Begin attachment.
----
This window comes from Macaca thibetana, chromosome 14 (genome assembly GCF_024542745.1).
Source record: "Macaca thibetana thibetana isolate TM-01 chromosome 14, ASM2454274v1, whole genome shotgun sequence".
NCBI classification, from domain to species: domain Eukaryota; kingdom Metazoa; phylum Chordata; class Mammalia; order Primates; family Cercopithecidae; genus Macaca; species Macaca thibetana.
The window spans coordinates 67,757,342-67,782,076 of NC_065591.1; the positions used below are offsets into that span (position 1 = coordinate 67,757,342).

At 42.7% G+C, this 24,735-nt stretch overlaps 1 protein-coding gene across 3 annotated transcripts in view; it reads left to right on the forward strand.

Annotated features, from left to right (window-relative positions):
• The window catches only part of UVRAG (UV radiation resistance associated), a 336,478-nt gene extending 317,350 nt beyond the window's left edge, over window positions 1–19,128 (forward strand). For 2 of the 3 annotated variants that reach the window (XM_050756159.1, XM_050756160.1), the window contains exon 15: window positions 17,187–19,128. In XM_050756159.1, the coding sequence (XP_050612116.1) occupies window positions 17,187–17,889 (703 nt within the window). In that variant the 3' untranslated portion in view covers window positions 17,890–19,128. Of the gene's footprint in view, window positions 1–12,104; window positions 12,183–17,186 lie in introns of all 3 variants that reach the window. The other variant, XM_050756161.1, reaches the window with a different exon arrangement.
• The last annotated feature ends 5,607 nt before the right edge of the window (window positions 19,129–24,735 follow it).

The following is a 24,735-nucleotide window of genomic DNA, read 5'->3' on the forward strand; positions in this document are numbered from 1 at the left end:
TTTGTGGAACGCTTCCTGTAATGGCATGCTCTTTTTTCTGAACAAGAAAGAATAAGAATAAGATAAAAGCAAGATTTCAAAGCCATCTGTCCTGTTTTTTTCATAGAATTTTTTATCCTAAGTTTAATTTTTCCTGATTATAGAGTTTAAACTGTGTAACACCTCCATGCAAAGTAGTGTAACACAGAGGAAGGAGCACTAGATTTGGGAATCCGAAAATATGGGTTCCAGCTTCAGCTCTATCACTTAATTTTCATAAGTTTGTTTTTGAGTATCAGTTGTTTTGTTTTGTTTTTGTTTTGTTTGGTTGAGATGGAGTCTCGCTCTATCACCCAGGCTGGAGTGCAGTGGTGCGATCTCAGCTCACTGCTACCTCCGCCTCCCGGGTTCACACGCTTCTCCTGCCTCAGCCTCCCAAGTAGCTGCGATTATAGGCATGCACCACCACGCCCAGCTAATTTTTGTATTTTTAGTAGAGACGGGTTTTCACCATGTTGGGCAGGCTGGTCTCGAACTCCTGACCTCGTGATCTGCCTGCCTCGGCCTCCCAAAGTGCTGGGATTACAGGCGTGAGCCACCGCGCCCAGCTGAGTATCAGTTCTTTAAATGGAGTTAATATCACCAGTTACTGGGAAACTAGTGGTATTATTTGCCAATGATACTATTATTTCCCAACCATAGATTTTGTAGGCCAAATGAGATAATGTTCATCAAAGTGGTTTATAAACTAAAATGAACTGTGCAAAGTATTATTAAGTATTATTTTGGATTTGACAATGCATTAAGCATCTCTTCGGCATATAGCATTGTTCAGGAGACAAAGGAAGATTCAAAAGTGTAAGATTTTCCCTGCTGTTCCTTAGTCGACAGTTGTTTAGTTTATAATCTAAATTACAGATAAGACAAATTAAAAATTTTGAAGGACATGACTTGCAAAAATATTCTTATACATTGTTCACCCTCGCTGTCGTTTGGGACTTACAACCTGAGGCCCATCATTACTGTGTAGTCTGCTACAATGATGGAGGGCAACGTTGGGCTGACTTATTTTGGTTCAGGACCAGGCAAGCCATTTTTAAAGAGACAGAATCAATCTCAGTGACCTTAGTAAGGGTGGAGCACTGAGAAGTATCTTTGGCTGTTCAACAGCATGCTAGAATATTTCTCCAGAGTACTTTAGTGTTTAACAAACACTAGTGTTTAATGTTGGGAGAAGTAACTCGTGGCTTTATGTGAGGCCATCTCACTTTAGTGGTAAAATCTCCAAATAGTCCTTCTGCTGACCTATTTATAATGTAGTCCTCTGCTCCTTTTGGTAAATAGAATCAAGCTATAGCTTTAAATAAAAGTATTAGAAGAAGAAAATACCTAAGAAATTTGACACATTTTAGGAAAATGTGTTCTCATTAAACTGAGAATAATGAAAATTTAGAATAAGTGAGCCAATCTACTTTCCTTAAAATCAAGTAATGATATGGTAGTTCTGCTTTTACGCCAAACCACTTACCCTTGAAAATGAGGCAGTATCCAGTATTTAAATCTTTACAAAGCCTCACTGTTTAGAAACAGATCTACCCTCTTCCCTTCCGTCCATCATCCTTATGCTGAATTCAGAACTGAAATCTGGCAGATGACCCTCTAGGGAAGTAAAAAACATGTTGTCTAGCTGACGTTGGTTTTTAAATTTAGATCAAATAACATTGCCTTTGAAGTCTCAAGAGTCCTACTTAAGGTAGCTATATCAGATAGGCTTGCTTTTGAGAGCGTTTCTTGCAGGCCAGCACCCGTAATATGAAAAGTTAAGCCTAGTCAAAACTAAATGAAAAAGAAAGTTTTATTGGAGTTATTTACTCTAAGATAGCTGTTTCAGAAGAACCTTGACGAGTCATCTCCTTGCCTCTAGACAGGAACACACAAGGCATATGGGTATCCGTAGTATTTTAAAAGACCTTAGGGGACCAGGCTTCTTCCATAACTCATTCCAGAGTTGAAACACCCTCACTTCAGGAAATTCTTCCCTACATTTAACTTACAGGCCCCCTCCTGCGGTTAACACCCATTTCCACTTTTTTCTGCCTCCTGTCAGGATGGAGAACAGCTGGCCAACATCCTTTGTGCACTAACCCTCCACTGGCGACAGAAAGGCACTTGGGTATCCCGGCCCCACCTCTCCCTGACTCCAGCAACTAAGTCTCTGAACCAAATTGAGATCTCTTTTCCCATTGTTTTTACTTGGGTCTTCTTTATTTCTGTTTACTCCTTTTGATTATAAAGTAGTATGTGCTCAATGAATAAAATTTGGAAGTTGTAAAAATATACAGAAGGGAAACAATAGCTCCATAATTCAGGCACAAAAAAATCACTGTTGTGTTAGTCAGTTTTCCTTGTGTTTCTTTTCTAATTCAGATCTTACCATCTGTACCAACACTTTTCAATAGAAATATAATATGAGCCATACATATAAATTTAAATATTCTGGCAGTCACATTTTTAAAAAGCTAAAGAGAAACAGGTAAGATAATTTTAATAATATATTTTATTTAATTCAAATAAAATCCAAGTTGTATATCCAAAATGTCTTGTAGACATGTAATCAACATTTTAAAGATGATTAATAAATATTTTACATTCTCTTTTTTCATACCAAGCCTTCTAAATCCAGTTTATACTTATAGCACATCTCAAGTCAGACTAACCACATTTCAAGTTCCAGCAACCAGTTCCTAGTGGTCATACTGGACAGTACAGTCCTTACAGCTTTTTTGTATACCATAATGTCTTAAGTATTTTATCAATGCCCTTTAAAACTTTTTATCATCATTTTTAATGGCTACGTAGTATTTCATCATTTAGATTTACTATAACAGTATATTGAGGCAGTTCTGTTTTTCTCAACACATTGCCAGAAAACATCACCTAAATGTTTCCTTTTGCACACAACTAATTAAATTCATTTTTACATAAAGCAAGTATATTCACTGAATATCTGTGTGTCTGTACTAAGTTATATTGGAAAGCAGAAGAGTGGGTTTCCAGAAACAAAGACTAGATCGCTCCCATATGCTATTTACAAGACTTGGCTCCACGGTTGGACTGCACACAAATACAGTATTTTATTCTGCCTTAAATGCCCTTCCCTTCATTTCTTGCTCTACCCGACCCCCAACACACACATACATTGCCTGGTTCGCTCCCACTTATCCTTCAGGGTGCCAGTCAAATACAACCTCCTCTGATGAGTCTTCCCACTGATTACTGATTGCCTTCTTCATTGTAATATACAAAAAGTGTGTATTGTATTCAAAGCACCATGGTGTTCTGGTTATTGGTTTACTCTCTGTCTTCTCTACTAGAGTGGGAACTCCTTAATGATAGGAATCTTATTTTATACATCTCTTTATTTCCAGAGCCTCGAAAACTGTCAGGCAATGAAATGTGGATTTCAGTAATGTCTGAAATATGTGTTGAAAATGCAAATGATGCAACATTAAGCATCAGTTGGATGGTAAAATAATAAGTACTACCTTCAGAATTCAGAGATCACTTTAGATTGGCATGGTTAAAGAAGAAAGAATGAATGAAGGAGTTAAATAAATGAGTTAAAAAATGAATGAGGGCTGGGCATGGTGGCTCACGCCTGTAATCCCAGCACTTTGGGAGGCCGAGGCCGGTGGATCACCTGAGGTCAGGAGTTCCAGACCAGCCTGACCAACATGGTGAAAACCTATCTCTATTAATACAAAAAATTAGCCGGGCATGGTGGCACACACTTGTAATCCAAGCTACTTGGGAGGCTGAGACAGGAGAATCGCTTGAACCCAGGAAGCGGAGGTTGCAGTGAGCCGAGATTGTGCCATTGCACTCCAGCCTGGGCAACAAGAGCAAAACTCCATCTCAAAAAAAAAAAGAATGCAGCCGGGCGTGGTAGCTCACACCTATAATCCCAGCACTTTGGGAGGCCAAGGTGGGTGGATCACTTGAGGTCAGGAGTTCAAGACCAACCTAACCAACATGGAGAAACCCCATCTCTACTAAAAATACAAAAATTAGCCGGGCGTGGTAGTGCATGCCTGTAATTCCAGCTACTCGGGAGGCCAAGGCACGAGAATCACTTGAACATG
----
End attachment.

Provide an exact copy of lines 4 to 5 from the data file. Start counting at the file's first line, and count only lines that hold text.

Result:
The window spans coordinates 67,757,342-67,782,076 of NC_065591.1; the positions used below are offsets into that span (position 1 = coordinate 67,757,342).

At 42.7% G+C, this 24,735-nt stretch overlaps 1 protein-coding gene across 3 annotated transcripts in view; it reads left to right on the forward strand.